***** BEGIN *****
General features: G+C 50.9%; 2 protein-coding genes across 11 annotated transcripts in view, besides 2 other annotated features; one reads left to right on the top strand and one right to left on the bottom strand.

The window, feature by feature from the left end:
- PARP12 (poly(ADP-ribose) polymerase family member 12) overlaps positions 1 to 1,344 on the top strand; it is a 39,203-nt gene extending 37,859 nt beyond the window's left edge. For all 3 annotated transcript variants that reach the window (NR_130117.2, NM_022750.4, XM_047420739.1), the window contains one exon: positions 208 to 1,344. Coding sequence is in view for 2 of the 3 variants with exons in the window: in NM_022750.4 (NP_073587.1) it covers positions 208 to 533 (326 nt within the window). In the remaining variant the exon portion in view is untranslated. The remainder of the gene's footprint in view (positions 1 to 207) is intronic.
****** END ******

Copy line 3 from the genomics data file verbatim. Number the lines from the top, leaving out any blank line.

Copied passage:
- PARP12 (poly(ADP-ribose) polymerase family member 12) overlaps positions 1 to 1,344 on the top strand; it is a 39,203-nt gene extending 37,859 nt beyond the window's left edge. For all 3 annotated transcript variants that reach the window (NR_130117.2, NM_022750.4, XM_047420739.1), the window contains one exon: positions 208 to 1,344. Coding sequence is in view for 2 of the 3 variants with exons in the window: in NM_022750.4 (NP_073587.1) it covers positions 208 to 533 (326 nt within the window). In the remaining variant the exon portion in view is untranslated. The remainder of the gene's footprint in view (positions 1 to 207) is intronic.